YSI 5906 DO Cap Membrane Kit
- Teflon caps offer traditional, reliable performance for most dissolved oxygen applications
- Can be used with the YSI 5239, 5905, 5010 DO Probes and the 556 and 85 DO meters
- Provides superb fouling resistance with a response time of 18 seconds and flow dependence of 60%
|059880||5906 Teflon black 1.0 mil cap membrane kit, 85, 5905, 5010, 5239, 559 & 2003 polarographic sensors|
|052380||5238 probe reconditioning kit, for use with 5239, 85, 559, 2002 & 2003 DO probes|
|Usually ships in 3-5 days|
- (6) 1 mil black cap membranes
- (1) Bottle of electrolyte solution
- (1) Sanding disk
- (1) Instruction sheet
In The News
A group of high schoolers in the Green Bay, Wisc. area are learning about careers in environmental science thanks to the Lower Fox River Watershed Monitoring Program . The program, supported by the University of Wisconsin, has involved more than 700 students since its 2003 launch.
“We have almost ten years of data,” said Annette Pelegrin, program coordinator. “It began in 2003 with five watersheds. We’ve trained teachers and schools that are interested and showed them how to measure different parameters.”
Those include flow, temperature, transparency and turbidity of the program’s streams. YSI 55 meters are used to measure dissolved oxygen and levels of phosphorus, ammonia and nitrogen are checked with a Hach colorimeter.Read More
Where and how to monitor water quality is always a challenge, particularly in complex aquatic ecosystems. The new REASON Project from a team at Clarkson University is working to demonstrate the utility of using water quality instrumentation in dams on major rivers in the Great Lakes system.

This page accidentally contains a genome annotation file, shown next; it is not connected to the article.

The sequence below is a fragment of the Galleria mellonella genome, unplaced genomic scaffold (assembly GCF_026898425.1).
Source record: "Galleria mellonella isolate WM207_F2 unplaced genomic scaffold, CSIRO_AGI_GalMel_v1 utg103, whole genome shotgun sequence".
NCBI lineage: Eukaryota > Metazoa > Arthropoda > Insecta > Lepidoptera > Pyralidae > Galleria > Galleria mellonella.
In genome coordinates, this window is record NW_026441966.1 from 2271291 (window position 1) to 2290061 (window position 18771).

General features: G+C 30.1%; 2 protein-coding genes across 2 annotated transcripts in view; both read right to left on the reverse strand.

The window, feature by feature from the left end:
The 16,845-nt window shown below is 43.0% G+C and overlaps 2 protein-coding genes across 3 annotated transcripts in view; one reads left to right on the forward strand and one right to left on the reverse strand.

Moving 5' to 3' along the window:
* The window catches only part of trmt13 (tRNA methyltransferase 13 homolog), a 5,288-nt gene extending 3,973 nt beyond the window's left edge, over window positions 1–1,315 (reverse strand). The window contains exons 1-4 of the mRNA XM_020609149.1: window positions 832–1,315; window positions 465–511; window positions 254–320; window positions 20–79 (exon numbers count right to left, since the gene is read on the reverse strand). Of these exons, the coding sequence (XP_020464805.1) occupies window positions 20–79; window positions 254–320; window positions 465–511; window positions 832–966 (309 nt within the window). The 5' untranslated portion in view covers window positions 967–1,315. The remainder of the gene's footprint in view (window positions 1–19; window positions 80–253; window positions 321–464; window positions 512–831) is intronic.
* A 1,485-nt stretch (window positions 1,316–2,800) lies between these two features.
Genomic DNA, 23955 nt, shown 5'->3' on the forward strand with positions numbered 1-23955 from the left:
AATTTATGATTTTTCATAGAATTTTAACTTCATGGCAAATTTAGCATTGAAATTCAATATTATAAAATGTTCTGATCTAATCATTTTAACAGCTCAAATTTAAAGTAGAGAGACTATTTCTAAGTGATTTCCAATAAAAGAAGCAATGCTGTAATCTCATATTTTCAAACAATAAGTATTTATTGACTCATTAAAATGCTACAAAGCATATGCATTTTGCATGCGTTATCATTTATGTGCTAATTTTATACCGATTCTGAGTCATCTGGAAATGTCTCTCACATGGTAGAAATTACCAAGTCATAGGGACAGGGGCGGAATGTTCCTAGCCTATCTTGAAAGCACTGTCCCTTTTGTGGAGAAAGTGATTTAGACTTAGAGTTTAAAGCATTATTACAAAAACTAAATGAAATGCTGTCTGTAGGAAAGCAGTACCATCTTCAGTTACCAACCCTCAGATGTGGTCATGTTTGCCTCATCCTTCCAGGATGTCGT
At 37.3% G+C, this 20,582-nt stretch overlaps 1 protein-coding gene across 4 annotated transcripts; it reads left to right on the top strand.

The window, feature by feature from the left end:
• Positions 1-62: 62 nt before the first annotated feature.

Clarkson University Professor of Biology Michael Twiss spoke with EM about the new approach their team is taking at the Moses-Saunders Power Dam across the St. Lawrence River and the benefits the development of smart infrastructure such as this might offer.
“The upper St. Lawrence River is defined as that which leaves Lake Ontario and is just upstream from the city of Montreal,” explains Dr. Twiss.Read More
As we hear more and more about algal blooms of different kinds across the United States, teams of scientists are working hard to ensure that they don't become our new normal. One project in Florida is taking a multi-disciplinary approach to the problem—including genetic analysis.
The team's work is part of a full-court press in Florida recently, making a serious push to understand what is triggering more frequent blooms. Jose Lopez, Ph.D. , of Nova Southeastern University , the primary investigator on the genetic analysis portion of the project, spoke to EM about the project and his work on it.
“This is a very good project,” explains Dr. Lopez. “We're excited about it, and it's a lesson in persistence.”